Smoking Bacon

Discussion in 'Curing' started by mtkeg, Dec 22, 2015.

  1. mtkeg

    mtkeg Newbie

    Hey all,

    I am preparing bacon and have it curing in the fridge (day 2). I have been doing a lot of reading about how to smoke the bacon. I currently have an Oklahoma Joe offset smoker and live in Tennessee. I have read recipes where people cold smoke, smoke at 130 deg F and raise to 180 deg F after 8 hrs until the meat is at 150 deg F, or smoke between 200 deg F and 220 deg F until the meat is at 150 deg F.

    I plan on smoking Thursday next week and the temp here will be 50 degs. If I put the meat in the smoker (and apply no heat) and buy/use an A-MAZE-N-SMOKER and smoke it will that work for cold smoking and is it safe to do?

    Or should I smoke at one of the elevated temps (I guess for 130 I would only put a few pieces of coal on the smoker?) and apply smoke with an A-MAZE-N-SMOKER?

    Since the smoker is offset, how should I orientate the AMNS, belly, (and optional hot coals)?

    I would prefer to use pellets in the AMNS, would you suggest the AMNS pellet or tube smoker?

    I appreciate all your help! I know my first time making bacon won't be perfect... I just don't want to make anyone sick.

    Thanks!
    MT
     
  2. gibsorz

    gibsorz Smoke Blower

    My general opinion of bacon is the longer it takes to make, the better it will be. Hot smoking bacon is a short cut in my mind (which creates excellent, and different results) If you have properly cured your bacon, it will be safe.

    After the cure, I would give it time (at least 2 days, up to a week) to equalize. Then I would cold smoke for 11 hours and then allow it to rest for a week.

    I would place the amnps as far away from the bacon as possible making sure there is plenty of airflow for the amnps.
     
    Last edited: Dec 23, 2015
  3. daveomak

    daveomak Smoking Guru OTBS Member SMF Premier Member

     
  4. travisty

    travisty Smoking Fanatic SMF Premier Member

    Ditto to Dave!

    No need to get your IT to 150 if you cure it properly. I made that mistake on my first smoke, and though the bacon was still good, it didn't really taste like bacon, and didn't produce any grease when cooking since it was already rendered out. It was just sort of like re-heating fully cooked bacon.
     
  5. mr t 59874

    mr t 59874 Master of the Pit SMF Premier Member

    I agree wholeheartedly.   It's been my observation that a good share of the ones hot smoking their bacon are the ones doing a short cure in which a hot smoke would then be required.   In their opinion, they are producing a good product and after all, self-satisfaction is what we are all after.   The problem with the short cure time is they can't do the longer cold smokes including the long rest equalization times due to the risk of their product  going rancid.

    Some like myself will smoke for days, to build a flavor profile.  Long curing times and cold smokes that seldom reach 65° are needed to accomplish this.  It truly seems some are turning their backs to a lost art in favor of rushing the process instead of being patient.  Therefore, they may never know what the true taste of properly cured bacon is like.

    The following is how I do mine. http://www.smokingmeatforums.com/t/178233/mr-ts-sugar-cured-bacon but, you do what works best for you.

    T
     
  6. bearcarver

    bearcarver Smoking Guru OTBS Member

    Hi MT,

    Below is a Step by Step that might help you.

    I take my Canadian Bacon & Buckboard Bacon to 145°, but not my Belly Bacon.

    For Belly Bacon I like to keep the Smoker temp between 100° and 130° , and have never had any fat render at those temps:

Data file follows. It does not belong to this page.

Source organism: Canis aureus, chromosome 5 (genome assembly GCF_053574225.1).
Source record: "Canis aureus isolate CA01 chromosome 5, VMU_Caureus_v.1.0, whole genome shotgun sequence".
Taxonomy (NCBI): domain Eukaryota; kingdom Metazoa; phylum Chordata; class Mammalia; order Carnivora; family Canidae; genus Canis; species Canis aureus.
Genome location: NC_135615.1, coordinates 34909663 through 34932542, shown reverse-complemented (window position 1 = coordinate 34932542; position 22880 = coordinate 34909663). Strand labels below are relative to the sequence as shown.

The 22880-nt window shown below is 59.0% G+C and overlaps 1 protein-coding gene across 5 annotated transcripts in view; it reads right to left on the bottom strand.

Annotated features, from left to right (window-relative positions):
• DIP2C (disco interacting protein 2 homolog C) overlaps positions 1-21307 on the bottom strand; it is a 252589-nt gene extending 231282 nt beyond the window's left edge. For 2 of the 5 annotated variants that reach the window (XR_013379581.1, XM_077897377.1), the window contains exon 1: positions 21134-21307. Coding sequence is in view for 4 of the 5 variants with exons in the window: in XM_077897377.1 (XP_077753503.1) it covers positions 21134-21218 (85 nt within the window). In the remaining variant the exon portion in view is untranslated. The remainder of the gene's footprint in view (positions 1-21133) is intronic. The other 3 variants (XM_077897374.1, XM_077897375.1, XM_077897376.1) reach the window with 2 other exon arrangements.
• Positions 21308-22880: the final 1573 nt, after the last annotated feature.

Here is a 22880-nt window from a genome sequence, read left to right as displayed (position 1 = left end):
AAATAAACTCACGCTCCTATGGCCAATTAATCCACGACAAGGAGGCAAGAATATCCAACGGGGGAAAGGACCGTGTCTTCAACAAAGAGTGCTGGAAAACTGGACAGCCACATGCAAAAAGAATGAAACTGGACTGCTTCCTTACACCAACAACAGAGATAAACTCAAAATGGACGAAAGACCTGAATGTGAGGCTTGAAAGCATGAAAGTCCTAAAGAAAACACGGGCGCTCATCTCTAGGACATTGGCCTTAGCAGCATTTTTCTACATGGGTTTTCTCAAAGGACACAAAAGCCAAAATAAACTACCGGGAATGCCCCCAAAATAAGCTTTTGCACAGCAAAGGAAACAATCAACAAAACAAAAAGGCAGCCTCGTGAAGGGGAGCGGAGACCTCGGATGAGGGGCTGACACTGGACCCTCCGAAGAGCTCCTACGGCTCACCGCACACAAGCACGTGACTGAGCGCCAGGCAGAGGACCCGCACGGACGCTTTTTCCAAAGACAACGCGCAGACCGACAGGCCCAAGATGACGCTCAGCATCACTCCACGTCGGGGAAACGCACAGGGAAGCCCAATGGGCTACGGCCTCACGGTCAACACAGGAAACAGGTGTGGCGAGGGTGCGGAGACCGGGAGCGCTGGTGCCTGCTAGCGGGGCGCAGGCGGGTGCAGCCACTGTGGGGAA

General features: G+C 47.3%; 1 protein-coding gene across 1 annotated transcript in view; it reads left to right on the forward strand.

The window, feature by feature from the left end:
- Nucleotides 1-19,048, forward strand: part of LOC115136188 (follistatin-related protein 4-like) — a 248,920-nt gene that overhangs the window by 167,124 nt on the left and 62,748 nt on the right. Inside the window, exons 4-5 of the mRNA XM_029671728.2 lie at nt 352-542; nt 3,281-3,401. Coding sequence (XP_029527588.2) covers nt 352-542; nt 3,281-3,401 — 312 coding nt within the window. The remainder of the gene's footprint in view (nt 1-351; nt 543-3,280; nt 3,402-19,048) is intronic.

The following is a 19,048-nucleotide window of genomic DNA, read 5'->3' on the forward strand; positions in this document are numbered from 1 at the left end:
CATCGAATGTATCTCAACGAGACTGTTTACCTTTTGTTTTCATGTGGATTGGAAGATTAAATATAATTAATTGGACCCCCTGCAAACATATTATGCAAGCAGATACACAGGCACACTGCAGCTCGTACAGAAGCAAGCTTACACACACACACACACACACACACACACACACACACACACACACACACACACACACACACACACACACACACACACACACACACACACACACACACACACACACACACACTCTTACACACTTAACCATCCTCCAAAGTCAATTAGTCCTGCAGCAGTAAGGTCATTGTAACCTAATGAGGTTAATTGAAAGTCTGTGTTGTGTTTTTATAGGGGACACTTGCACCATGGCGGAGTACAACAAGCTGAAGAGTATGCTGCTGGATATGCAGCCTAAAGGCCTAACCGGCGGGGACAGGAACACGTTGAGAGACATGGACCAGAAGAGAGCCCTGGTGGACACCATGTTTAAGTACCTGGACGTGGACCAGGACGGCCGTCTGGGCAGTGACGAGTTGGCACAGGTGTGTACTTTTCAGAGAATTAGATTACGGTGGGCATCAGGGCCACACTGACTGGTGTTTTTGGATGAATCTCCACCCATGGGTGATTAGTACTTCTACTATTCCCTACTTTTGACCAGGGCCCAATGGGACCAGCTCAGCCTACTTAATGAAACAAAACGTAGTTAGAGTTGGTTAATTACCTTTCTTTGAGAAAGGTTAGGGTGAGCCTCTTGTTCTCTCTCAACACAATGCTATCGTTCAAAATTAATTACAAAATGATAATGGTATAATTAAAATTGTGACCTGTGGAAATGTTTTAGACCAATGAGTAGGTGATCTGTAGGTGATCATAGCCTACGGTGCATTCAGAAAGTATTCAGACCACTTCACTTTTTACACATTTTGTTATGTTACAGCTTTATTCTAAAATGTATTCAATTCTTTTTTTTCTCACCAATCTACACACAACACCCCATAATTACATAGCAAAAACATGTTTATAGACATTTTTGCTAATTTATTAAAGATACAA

Link:

    Bacon (Extra Smoky)

    If you want to Hot Smoke, I believe Pops Hot Smokes his Bacon. Check with his Smokes.

    Bear
     
    Last edited: Dec 23, 2015
  7. mtkeg

    mtkeg Newbie

    Gibsorz, DaveOmak, Travisty, Mr T 59874, and Bearcarver - Thanks for the Guidance

    DaveOmak - For my cure I followed Bearcarver's guidance (1 TBSP of Tender Quick per pound of meat, I eyeballed the Brown Sugar, and Cracked Black Pepper).
    • Is this cure OK if I decide to cold smoke in ambient temperatures?
    • Is ambient cold smoking something that is typically done?
    DaveOmak - The fire box is 16" Diameter x 17" Long and the cooking chamber is 16.5" Diameter x 36.5" Long
    • Do you think that an A-MAZE-N-PELLET-SMOKER 5X8 would work?
    Bearcarver - Do you have any thoughts on how to achieve the 100° and 130° on the offset smoker?

    Thanks for all your help!

    MT
     
  8. daveomak

    daveomak Smoking Guru OTBS Member SMF Premier Member

    For cold smoking, that offset will need some heat to get a draft going... I think I would set up a cardboard box to cold smoke in... a couple rods through it and a rack set on the rods... holes in the box for air in and air out and you are golden... fill up the AMNPS and give the bacon ~10 hours of smoke... The iron in the smoker is a lot of thermal mass to deal with for a short smoke..
     
  9. daveomak

    daveomak Smoking Guru OTBS Member SMF Premier Member

    MT morning.... I just realized you are new to the forum.... and I didn't notice a length of time for the meat to cure.....

    Anyway, the USDA recommends 7 days for inch of thickness at 38-40 deg. F...... Let me explain why....

    When you add the cure, and all the other stuff, the outer 1/64" of the meat, at the initial start of the cure, is 62,500 Ppm nitrite... all the nitrite is just sitting there... the interior portion of the meat is at ZERO ..... Below is a hunk of pig that didn't fully cure...


    The non- pink portion is at zero... the pink edge, next to the non-pink, "may" only be at 5 Ppm nitrite... meat color is no indication of a fully cured product...

    Time is the only thing that can make the meat "safe" where nitrite penetration is necessary... Trying to cut corners, by reducing the time involved for a proper cure, makes no sense... The meat is just sitting in the refer, trying to come to equilibrium to make the product safe for consumption after smoking... rushing the curing time is not in your best interest or you families...

    Merry Christmas to you and your family... Dave